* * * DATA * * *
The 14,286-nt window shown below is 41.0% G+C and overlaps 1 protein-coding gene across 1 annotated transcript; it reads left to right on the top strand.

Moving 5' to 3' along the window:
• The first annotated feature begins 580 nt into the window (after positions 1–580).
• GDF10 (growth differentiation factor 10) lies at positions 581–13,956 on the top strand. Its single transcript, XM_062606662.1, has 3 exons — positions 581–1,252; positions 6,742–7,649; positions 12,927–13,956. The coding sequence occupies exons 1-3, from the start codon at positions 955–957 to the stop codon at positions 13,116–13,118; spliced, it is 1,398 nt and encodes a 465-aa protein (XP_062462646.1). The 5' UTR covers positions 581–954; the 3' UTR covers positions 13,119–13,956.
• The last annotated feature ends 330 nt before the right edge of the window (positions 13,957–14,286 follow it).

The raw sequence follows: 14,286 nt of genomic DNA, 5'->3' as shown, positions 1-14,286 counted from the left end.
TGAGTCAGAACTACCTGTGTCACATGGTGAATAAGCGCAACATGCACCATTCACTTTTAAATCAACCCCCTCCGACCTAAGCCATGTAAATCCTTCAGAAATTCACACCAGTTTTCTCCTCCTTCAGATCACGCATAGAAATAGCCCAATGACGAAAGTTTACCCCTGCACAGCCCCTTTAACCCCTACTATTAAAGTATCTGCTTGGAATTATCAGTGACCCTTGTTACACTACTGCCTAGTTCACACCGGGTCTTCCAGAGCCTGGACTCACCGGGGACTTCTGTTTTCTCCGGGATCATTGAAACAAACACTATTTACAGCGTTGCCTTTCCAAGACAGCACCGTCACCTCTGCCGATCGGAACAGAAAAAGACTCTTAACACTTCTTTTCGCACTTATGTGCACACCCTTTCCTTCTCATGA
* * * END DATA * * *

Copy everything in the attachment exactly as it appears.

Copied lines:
The 14,286-nt window shown below is 41.0% G+C and overlaps 1 protein-coding gene across 1 annotated transcript; it reads left to right on the top strand.

Moving 5' to 3' along the window:
• The first annotated feature begins 580 nt into the window (after positions 1–580).
• GDF10 (growth differentiation factor 10) lies at positions 581–13,956 on the top strand. Its single transcript, XM_062606662.1, has 3 exons — positions 581–1,252; positions 6,742–7,649; positions 12,927–13,956. The coding sequence occupies exons 1-3, from the start codon at positions 955–957 to the stop codon at positions 13,116–13,118; spliced, it is 1,398 nt and encodes a 465-aa protein (XP_062462646.1). The 5' UTR covers positions 581–954; the 3' UTR covers positions 13,119–13,956.
• The last annotated feature ends 330 nt before the right edge of the window (positions 13,957–14,286 follow it).

The raw sequence follows: 14,286 nt of genomic DNA, 5'->3' as shown, positions 1-14,286 counted from the left end.
TGAGTCAGAACTACCTGTGTCACATGGTGAATAAGCGCAACATGCACCATTCACTTTTAAATCAACCCCCTCCGACCTAAGCCATGTAAATCCTTCAGAAATTCACACCAGTTTTCTCCTCCTTCAGATCACGCATAGAAATAGCCCAATGACGAAAGTTTACCCCTGCACAGCCCCTTTAACCCCTACTATTAAAGTATCTGCTTGGAATTATCAGTGACCCTTGTTACACTACTGCCTAGTTCACACCGGGTCTTCCAGAGCCTGGACTCACCGGGGACTTCTGTTTTCTCCGGGATCATTGAAACAAACACTATTTACAGCGTTGCCTTTCCAAGACAGCACCGTCACCTCTGCCGATCGGAACAGAAAAAGACTCTTAACACTTCTTTTCGCACTTATGTGCACACCCTTTCCTTCTCATGA